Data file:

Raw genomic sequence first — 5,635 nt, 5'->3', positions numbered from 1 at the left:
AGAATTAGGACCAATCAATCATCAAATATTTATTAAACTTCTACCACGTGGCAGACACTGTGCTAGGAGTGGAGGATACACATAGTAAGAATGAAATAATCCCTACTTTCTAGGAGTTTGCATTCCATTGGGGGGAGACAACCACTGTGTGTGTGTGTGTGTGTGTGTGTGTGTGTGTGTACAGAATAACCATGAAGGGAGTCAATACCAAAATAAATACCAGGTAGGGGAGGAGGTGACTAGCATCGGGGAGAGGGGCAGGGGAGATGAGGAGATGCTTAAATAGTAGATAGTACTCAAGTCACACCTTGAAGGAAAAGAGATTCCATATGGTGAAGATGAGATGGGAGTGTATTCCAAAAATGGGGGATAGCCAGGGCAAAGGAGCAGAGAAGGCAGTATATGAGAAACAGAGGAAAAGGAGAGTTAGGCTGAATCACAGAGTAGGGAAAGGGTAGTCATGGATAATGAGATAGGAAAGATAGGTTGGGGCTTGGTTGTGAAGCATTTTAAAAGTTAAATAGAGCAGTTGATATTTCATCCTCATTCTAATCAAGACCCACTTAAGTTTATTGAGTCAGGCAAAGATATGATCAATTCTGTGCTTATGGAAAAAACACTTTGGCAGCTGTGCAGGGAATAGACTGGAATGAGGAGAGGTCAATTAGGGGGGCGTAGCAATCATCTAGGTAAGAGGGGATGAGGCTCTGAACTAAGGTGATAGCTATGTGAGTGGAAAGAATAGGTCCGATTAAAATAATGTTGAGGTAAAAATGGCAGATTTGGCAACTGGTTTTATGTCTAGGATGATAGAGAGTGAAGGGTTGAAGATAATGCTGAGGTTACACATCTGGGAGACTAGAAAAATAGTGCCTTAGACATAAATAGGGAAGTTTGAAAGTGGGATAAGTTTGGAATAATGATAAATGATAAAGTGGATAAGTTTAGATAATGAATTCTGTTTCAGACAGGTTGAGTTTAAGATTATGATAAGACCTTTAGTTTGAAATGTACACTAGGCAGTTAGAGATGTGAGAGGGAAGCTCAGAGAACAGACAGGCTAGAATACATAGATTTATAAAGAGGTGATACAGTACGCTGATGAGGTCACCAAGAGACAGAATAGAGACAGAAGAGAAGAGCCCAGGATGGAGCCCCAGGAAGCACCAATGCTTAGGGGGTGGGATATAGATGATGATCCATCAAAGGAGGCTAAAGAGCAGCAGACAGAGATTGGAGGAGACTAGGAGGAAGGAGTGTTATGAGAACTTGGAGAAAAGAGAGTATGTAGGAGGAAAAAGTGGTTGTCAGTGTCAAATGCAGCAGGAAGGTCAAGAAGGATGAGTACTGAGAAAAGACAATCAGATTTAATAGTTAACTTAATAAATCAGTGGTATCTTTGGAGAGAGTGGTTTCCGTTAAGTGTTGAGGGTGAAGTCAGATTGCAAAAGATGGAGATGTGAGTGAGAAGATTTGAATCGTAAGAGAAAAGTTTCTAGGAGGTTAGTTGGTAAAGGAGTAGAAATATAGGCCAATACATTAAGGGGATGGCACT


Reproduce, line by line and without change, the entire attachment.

Raw genomic sequence first — 5,635 nt, 5'->3', positions numbered from 1 at the left:
AGAATTAGGACCAATCAATCATCAAATATTTATTAAACTTCTACCACGTGGCAGACACTGTGCTAGGAGTGGAGGATACACATAGTAAGAATGAAATAATCCCTACTTTCTAGGAGTTTGCATTCCATTGGGGGGAGACAACCACTGTGTGTGTGTGTGTGTGTGTGTGTGTGTGTGTGTACAGAATAACCATGAAGGGAGTCAATACCAAAATAAATACCAGGTAGGGGAGGAGGTGACTAGCATCGGGGAGAGGGGCAGGGGAGATGAGGAGATGCTTAAATAGTAGATAGTACTCAAGTCACACCTTGAAGGAAAAGAGATTCCATATGGTGAAGATGAGATGGGAGTGTATTCCAAAAATGGGGGATAGCCAGGGCAAAGGAGCAGAGAAGGCAGTATATGAGAAACAGAGGAAAAGGAGAGTTAGGCTGAATCACAGAGTAGGGAAAGGGTAGTCATGGATAATGAGATAGGAAAGATAGGTTGGGGCTTGGTTGTGAAGCATTTTAAAAGTTAAATAGAGCAGTTGATATTTCATCCTCATTCTAATCAAGACCCACTTAAGTTTATTGAGTCAGGCAAAGATATGATCAATTCTGTGCTTATGGAAAAAACACTTTGGCAGCTGTGCAGGGAATAGACTGGAATGAGGAGAGGTCAATTAGGGGGGCGTAGCAATCATCTAGGTAAGAGGGGATGAGGCTCTGAACTAAGGTGATAGCTATGTGAGTGGAAAGAATAGGTCCGATTAAAATAATGTTGAGGTAAAAATGGCAGATTTGGCAACTGGTTTTATGTCTAGGATGATAGAGAGTGAAGGGTTGAAGATAATGCTGAGGTTACACATCTGGGAGACTAGAAAAATAGTGCCTTAGACATAAATAGGGAAGTTTGAAAGTGGGATAAGTTTGGAATAATGATAAATGATAAAGTGGATAAGTTTAGATAATGAATTCTGTTTCAGACAGGTTGAGTTTAAGATTATGATAAGACCTTTAGTTTGAAATGTACACTAGGCAGTTAGAGATGTGAGAGGGAAGCTCAGAGAACAGACAGGCTAGAATACATAGATTTATAAAGAGGTGATACAGTACGCTGATGAGGTCACCAAGAGACAGAATAGAGACAGAAGAGAAGAGCCCAGGATGGAGCCCCAGGAAGCACCAATGCTTAGGGGGTGGGATATAGATGATGATCCATCAAAGGAGGCTAAAGAGCAGCAGACAGAGATTGGAGGAGACTAGGAGGAAGGAGTGTTATGAGAACTTGGAGAAAAGAGAGTATGTAGGAGGAAAAAGTGGTTGTCAGTGTCAAATGCAGCAGGAAGGTCAAGAAGGATGAGTACTGAGAAAAGACAATCAGATTTAATAGTTAACTTAATAAATCAGTGGTATCTTTGGAGAGAGTGGTTTCCGTTAAGTGTTGAGGGTGAAGTCAGATTGCAAAAGATGGAGATGTGAGTGAGAAGATTTGAATCGTAAGAGAAAAGTTTCTAGGAGGTTAGTTGGTAAAGGAGTAGAAATATAGGCCAATACATTAAGGGGATGGCACT